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This article was published 24/1/2018 (1180 days ago), so information in it may no longer be current.
SAN JOSE, Calif. — They just returned from a bye week — and are getting ready to say goodbye while taking another break. Such is life these days for the Winnipeg Jets as they navigate the quirks of an NHL schedule.
Players will part ways once again following Thursday’s game against the Ducks in Anaheim before kicking off a season-long 10-game homestand next Tuesday.
"It’s to the point that the all-star break doesn’t feel like a break anymore. It used to be, because you’d grind right to it and it was a big reset button for everybody. Now that we got four or five days off last week, this is just kind of like a long weekend when you don’t play," Jets head coach Paul Maurice said Tuesday. "It’s not that big a deal. Hopefully these guys get the need to travel out of their system and they can just relax and get some rest."
So will Maurice run his bench any differently, knowing he can empty the proverbial tank with another stretch of days off on the horizon?
"No. We run the bench based on the fact the Central Division doesn’t seem to want to lose any hockey games," Maurice said.
He’s not far off. Entering play Tuesday, Colorado had won 10 straight games. Nashville had won five in a row. Dallas is 7-2-1 in its past 10. Minnesota is 6-2-2. Only St. Louis and Chicago have been anywhere near treading water.
"We’re in our playoff push now," Maurice said. "We got five days off (last week) and I think there was one point left on the table by the Central Division. So this thing’s on."
Maurice was asked if he looks at the out-of-town scoreboard every night and bangs his head on the nearest table.
"No, no, that’s not from the scoreboard. That’s only after losses," Maurice deadpanned.
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Tyler Myers and Dmitry Kulikov have formed a pretty effective partnership on the ice this season. Both are coming off injury-plagued years and give the Jets plenty of depth on the blue line.
Myers said that chemistry has extended off the ice as well.
"I think as the year’s gone on, we’ve got to know each other more and more, on and off the ice, which has helped a lot. He’s a guy who brings a lot of skill to the back end. Whenever we have a chance to talk about a play, whether it’s a game or even if we’re working on it in practice, we’re trying to get better together and it’s going pretty well," Myers said.
The two have a history going back to junior, although Myers said he’s learned a few new things about Kulikov this year.
"I’ve played against Kuli even for my rookie year and even in junior a little bit. So I knew him a little bit coming into the season. But he brings a physicality that I didn’t realize how much he had. I think he’s jelled with our group really well," he said.
As for things he’s learned off the ice?
"His English is very good. Most Russians, you have to really pay attention to what they’re saying. But he’s pretty fluent compared to a lot of guys that I’ve met," Myers said.
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Adam Lowry isn’t healing as quickly as hoped.
The Winnipeg centre missed a seventh straight game Tuesday night in San Jose with a nagging upper-body injury. And he’s likely to make it eight straight when the Jets play the Ducks on Thursday.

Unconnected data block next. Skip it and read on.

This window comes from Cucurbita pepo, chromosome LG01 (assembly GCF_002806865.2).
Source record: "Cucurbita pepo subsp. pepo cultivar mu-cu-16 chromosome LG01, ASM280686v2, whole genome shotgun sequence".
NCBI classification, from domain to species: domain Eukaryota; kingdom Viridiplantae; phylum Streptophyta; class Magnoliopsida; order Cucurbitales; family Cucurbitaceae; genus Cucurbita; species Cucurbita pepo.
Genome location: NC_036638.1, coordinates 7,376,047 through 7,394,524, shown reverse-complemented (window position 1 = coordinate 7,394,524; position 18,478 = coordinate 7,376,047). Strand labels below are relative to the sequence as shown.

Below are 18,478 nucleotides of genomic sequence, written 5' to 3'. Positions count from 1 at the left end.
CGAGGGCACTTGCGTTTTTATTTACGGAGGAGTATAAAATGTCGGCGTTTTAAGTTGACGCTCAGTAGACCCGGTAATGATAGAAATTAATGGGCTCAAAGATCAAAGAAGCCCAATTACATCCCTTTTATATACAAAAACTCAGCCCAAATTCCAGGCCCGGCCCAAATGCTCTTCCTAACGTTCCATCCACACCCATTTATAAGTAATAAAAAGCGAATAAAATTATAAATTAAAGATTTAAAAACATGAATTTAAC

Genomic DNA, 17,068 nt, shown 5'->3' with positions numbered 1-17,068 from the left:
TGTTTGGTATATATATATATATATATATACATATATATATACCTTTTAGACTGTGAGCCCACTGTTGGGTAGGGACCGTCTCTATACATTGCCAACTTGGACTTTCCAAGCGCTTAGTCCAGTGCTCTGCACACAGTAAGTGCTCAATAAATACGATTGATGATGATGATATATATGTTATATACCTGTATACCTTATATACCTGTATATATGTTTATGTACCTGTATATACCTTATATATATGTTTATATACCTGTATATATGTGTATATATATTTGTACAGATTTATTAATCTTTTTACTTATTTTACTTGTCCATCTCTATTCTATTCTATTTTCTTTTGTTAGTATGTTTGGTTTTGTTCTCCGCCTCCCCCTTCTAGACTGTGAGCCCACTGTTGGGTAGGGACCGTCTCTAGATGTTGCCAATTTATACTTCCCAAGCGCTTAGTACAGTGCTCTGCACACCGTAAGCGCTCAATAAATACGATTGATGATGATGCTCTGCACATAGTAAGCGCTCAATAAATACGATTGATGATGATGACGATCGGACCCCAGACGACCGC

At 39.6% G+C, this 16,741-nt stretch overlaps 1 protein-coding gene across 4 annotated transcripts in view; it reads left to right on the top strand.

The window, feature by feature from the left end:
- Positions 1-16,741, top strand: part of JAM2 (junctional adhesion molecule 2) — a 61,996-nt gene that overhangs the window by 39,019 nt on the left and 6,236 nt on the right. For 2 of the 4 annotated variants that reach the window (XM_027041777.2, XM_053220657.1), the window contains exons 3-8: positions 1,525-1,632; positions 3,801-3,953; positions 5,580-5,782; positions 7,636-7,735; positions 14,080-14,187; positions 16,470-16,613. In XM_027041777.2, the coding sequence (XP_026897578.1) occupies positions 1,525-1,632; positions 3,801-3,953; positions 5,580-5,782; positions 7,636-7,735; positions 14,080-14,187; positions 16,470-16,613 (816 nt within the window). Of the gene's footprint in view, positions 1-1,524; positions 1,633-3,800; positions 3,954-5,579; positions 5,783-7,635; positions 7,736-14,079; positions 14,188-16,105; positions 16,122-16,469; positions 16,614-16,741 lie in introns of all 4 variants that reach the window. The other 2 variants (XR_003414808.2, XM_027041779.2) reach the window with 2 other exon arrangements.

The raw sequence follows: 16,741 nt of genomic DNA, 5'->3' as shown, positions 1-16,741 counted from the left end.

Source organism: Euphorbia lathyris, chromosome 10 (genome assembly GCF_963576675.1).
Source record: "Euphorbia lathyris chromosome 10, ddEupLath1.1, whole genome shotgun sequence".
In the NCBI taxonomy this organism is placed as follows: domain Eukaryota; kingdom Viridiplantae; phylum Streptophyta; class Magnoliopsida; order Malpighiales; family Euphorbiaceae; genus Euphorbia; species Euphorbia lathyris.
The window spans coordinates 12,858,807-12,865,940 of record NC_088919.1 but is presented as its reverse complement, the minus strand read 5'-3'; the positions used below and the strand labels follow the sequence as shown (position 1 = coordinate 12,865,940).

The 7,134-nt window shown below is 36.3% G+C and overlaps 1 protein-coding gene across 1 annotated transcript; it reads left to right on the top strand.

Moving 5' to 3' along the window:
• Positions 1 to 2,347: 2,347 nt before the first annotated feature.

Lowry was initially listed as day-to-day after being a late scratch on Jan. 7. Almost 2½ weeks later, he remained in a yellow no-contact jersey during Tuesday’s morning skate.
"I don’t know if patient is the right word, but we certainly want to make sure that he feels completely confident in his injury before he goes," Maurice said.
The next phase will be getting Lowry some contact, which could come as early as practice today.
"We’re getting closer to the idea that we would wait until after the break," Maurice said of likely keeping Lowry out Thursday and hoping he’ll be ready to go following this weekend’s all-star game.
Lowry has eight goals and six assists in 33 games this season while anchoring a very effective third line for the Jets.
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The Jets are stepping up their effort to fight the stigma of mental illness.
Winnipeg will hold their sixth annual Hockey Talks day next Tuesday when they host the Tampa Bay Lightning. The public awareness campaign for Canadian NHL teams is designed to encourage conversations about mental health and showcase resources. Fans are encouraged to post pictures on social media that day with the hashtag #HockeyTalks.
Jets players will also be wearing Hockey Talks/Project 11 dry-fit shirts from Jan. 30 to Feb. 20, and the shirts will be sold at the Feb. 27 game against the Boston Bruins at Bell MTS Place. Players Dustin Byfuglien, Nikolaj Ehlers, Bryan Little, Matt Hendricks, Steve Mason, Shawn Matthias, Tucker Poolman, Brandon Tanev and Blake Wheeler have recorded videos sharing their mental-wellness perspectives, which will be posted online throughout the next few weeks.
Finally, Winnipeg will host several mental health organizations during home games starting Jan. 30, including True North Youth Foundation’s Project 11, the Anxiety Disorder Association of Manitoba, Inspire Community Outreach, Mood Disorders Association, Manitoba Schizophrenia Society, the Canadian Mental Health Association, Artbeat Studio & Jamie Hogaboam, Kids Help Phone and Klinic.
More information can be found at projecteleven.ca.
Mike McIntyre grew up wanting to be a professional wrestler. But when that dream fizzled, he put all his brawn into becoming a professional writer.